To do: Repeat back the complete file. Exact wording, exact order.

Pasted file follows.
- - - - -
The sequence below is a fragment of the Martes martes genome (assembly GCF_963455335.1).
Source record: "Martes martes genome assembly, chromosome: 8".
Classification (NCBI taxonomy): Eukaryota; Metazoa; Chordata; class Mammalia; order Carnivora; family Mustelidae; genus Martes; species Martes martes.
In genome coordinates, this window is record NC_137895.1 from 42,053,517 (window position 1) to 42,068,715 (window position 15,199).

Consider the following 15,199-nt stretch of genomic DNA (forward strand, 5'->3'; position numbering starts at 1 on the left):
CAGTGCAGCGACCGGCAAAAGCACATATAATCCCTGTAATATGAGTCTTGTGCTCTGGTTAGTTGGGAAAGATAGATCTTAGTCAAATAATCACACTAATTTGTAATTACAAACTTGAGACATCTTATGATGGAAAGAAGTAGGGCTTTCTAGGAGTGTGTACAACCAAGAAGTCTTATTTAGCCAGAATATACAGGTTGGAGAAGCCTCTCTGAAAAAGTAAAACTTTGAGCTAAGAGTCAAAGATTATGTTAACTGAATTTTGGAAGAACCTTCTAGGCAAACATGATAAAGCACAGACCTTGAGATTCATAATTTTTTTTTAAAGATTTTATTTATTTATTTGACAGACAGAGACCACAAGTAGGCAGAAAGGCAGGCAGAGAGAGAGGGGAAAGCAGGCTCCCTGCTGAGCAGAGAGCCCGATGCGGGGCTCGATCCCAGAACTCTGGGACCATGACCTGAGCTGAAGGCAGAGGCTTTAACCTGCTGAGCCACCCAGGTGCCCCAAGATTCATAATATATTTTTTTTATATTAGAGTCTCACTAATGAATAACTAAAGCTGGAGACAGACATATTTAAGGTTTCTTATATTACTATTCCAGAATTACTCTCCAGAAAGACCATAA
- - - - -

The sequence below is a fragment of the Martes martes genome (assembly GCF_963455335.1).
Source record: "Martes martes genome assembly, chromosome: 8".
Classification (NCBI taxonomy): Eukaryota; Metazoa; Chordata; class Mammalia; order Carnivora; family Mustelidae; genus Martes; species Martes martes.
In genome coordinates, this window is record NC_137895.1 from 42,053,517 (window position 1) to 42,068,715 (window position 15,199).

Consider the following 15,199-nt stretch of genomic DNA (forward strand, 5'->3'; position numbering starts at 1 on the left):
CAGTGCAGCGACCGGCAAAAGCACATATAATCCCTGTAATATGAGTCTTGTGCTCTGGTTAGTTGGGAAAGATAGATCTTAGTCAAATAATCACACTAATTTGTAATTACAAACTTGAGACATCTTATGATGGAAAGAAGTAGGGCTTTCTAGGAGTGTGTACAACCAAGAAGTCTTATTTAGCCAGAATATACAGGTTGGAGAAGCCTCTCTGAAAAAGTAAAACTTTGAGCTAAGAGTCAAAGATTATGTTAACTGAATTTTGGAAGAACCTTCTAGGCAAACATGATAAAGCACAGACCTTGAGATTCATAATTTTTTTTTAAAGATTTTATTTATTTATTTGACAGACAGAGACCACAAGTAGGCAGAAAGGCAGGCAGAGAGAGAGGGGAAAGCAGGCTCCCTGCTGAGCAGAGAGCCCGATGCGGGGCTCGATCCCAGAACTCTGGGACCATGACCTGAGCTGAAGGCAGAGGCTTTAACCTGCTGAGCCACCCAGGTGCCCCAAGATTCATAATATATTTTTTTTATATTAGAGTCTCACTAATGAATAACTAAAGCTGGAGACAGACATATTTAAGGTTTCTTATATTACTATTCCAGAATTACTCTCCAGAAAGACCATAA